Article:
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Other titles in the P.S. series:
Right of Thirst (P.S.)by Frank Huyler
Synopses & Reviews
Shattered by his wife's death, and by his own role in it, successful cardiologist Charles Anderson volunteers to assist with earthquake relief in an impoverished Islamic country in a constant state of conflict with its neighbor. But when the refugees he's come to help do not appear and artillery begins to fall in the distance along the border, the story takes an unexpected turn.
This haunting, resonant tour de force about one man's desire to live a moral life offers a moving exploration of the tensions between poverty and wealth, the ethics of intervention, the deep cultural differences that divide the world, and the essential human similarities that unite it.
"Doctor-author Huyler offers in his first novel (after story collection The Laws of Invisible Things) a clear-eyed if occasionally overwrought exploration of grief and redemption in a refugee camp set in an unnamed mountainous Islamic country. After witnessing his wife's slow death, cardiologist Charles Anderson volunteers to be the doctor at a remote refugee camp set up in the aftermath of an earthquake. He is joined by Elise, a German geneticist studying the DNA of a mountain tribe, and Sanjit Rai, a local military officer assigned to protect the camp. As the days pass and the refugees fail to appear, Anderson questions the motivations of those who put him there and his own reasons for fleeing into the mountains, including his decision to not face his devastated son. Anderson's desire to heal becomes twisted up with the clash between east and west, rich and poor, as well as with regional conflict. The prose is sturdy and evocative in this perhaps too sincere and sentimental exploration of what limited power any given individual has to change the world." Publishers Weekly (Copyright Reed Business Information, Inc.)
"Emergency physician Huyler (The Laws of Invisible Things, 2004, etc.) again makes good use of his medical background in his second novel, about a doctor seeking redemption in a devastated mountain region.
After his wife Rachel dies, Charles Anderson feels adrift. His work as a cardiologist no longer consumes him, and son Eric has been estranged by Charles' failure to summon him home in time to say goodbye to his mother. On impulse, the dispirited doctor attends a lecture by aid worker Scott Coles, who describes his organization's relief efforts in an unnamed country (similar to Pakistan) ravaged by a recent earthquake and in constant border conflicts with its neighbor. Charles volunteers, believing that humanitarian work might save him. This is the jumping-off point for a vivid and compassionate narrative whose alien setting and complex protagonist bring new richness to Huyler's writing. At his volunteer post, Charles finds himself in the company of Captain Rai, a brusque military adviser, and Elise, a considerate nurse and researcher. The seven-year-old whose leg he reluctantly amputates, and an unanticipated liaison with Elise, are the unlikely purveyors of hope to the flailing protagonist. But the purpose of his journey escapes him as artillery fire arrives in lieu of refugees.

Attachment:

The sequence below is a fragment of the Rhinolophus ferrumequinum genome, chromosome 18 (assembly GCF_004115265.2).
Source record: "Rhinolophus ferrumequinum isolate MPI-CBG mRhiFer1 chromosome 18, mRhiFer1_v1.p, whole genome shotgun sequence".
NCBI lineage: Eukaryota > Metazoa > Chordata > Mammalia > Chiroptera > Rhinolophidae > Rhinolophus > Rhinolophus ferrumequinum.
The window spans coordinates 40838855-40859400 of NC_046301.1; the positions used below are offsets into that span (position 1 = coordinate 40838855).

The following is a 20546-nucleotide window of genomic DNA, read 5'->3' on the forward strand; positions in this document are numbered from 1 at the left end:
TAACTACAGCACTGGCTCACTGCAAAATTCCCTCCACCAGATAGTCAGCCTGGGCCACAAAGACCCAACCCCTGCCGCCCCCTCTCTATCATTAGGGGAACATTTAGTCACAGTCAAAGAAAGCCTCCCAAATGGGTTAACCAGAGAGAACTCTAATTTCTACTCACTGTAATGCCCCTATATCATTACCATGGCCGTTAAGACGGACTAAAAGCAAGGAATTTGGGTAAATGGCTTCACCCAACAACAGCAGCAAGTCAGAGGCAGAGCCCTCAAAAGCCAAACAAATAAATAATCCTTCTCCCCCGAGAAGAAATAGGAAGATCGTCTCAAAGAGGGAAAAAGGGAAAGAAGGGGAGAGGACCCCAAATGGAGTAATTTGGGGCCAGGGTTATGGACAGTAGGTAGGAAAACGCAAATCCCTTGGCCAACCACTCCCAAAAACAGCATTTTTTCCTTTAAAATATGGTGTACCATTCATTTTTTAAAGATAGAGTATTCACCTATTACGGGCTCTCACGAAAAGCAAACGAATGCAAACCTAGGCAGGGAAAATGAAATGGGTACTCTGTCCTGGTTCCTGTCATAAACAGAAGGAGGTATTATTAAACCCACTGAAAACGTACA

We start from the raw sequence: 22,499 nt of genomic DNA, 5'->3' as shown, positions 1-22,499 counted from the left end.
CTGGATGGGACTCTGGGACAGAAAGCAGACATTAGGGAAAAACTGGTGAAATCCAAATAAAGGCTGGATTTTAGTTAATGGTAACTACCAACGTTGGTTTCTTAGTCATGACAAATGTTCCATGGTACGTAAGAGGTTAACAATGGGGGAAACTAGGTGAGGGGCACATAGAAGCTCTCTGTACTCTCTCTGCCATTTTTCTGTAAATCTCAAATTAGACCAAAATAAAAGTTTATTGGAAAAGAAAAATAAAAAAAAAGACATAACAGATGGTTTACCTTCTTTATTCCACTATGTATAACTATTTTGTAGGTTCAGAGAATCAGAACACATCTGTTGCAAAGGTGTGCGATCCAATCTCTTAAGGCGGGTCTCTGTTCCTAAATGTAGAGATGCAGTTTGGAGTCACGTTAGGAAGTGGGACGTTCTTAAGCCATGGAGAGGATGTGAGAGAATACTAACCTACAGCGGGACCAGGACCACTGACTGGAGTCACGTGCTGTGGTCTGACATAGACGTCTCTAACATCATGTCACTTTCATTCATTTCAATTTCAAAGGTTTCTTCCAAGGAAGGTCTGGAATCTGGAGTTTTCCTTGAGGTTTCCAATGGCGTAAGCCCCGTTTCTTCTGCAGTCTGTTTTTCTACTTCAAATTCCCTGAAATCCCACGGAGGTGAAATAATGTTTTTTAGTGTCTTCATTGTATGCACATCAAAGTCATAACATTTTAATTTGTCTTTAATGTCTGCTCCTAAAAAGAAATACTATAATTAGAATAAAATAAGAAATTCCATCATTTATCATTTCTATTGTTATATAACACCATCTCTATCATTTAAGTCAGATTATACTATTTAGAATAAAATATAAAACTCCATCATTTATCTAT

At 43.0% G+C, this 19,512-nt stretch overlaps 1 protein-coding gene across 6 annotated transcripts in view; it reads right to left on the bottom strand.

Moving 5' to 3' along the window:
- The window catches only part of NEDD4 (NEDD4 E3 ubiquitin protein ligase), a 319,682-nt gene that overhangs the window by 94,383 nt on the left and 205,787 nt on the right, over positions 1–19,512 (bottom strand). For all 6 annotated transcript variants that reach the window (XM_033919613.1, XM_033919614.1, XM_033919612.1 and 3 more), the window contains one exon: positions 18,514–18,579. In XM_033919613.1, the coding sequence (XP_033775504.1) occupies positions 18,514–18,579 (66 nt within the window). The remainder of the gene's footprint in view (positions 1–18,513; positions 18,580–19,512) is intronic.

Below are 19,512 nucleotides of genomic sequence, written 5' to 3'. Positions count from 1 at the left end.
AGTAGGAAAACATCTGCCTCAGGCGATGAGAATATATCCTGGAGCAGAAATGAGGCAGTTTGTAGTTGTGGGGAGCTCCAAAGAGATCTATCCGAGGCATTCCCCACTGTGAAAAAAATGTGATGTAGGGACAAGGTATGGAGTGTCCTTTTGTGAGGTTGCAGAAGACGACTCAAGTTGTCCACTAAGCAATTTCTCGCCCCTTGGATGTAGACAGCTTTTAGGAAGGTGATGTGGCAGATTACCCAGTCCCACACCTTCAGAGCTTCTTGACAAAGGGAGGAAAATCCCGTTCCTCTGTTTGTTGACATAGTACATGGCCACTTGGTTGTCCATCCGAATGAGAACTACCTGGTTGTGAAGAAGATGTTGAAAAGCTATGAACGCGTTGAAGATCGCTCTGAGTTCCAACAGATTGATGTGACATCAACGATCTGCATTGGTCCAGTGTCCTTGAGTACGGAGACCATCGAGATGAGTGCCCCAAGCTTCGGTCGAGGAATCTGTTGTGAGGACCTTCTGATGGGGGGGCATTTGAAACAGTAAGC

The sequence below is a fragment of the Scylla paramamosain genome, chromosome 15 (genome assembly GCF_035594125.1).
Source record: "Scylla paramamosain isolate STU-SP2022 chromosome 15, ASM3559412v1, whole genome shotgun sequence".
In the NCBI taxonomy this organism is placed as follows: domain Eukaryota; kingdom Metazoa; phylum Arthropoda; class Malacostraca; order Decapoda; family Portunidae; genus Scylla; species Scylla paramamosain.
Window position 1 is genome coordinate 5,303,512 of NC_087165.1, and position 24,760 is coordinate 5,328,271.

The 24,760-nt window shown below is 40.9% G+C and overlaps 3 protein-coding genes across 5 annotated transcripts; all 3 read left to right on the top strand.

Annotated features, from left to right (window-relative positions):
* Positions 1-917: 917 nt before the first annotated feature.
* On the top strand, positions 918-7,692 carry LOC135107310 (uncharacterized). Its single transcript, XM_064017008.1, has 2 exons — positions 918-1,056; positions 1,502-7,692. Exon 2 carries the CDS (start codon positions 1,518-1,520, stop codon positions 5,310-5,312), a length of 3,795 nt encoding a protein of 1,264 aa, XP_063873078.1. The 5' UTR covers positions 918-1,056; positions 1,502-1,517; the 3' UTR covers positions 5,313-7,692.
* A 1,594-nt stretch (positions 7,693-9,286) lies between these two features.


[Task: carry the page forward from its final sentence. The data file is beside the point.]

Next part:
"I'd come all this way for an empty tent city and a one-legged girl. A wind-scoured field of stones on the other side of the earth...My plunge into the unknown, my step into this other world, where I hoped to lose myself in an abundance of need — and so few of my hopes had come true."
Deepened by Huyler's knowledgeable depiction of improvisational medicine and his gift for poetic narration, this is a resonant tale that eschews easy resolution. A timely, disquieting reflection on mortality, war and the startling dichotomy between the affluent West and the impoverished Third World." Kirkus
"Right of Thirst is a dark, compelling story about moral ambition and its pitfalls — a necessary book for this moment in America’s imperial history, and a lyrical, moving, gripping work of literature. Huyler writes with a clarion voice, a great sense of purpose, and a surprisingly gentle kindness about characters who are utterly real and also powerfully archetypal." Andrew Solomon, author of the National Book Award-winning The Noonday Demon
"Right of Thirst is a book to treasure.... [A] riveting tale of our time, at once haunting and inspiring, provocative and insightful. It will stay with me for a long time." Tom Brokaw
"Brilliant, start to finish....It's clear and deep and wise, and very few contemporary novels can make that claim." Stewart O'Nan, author of Songs for the Missing, on Right of Thirst
"Right of Thirst is one of the finest novels I've read in years....[Huyler] puts his characters to physical and moral tests that challenge their fundamental notions of love, loyalty, justice, and self....[A] timely, powerful exploration into the uses and limits of benevolence..." Ben Fountain, author of Brief Encounters with Che Guevara
About the Author
An emergency physician in Albuquerque, New Mexico, Frank Huyler is the author of the essay collection The Blood of Strangers as well as the novel The Laws of Invisible Things. He grew up in Iran, Brazil, and Japan.
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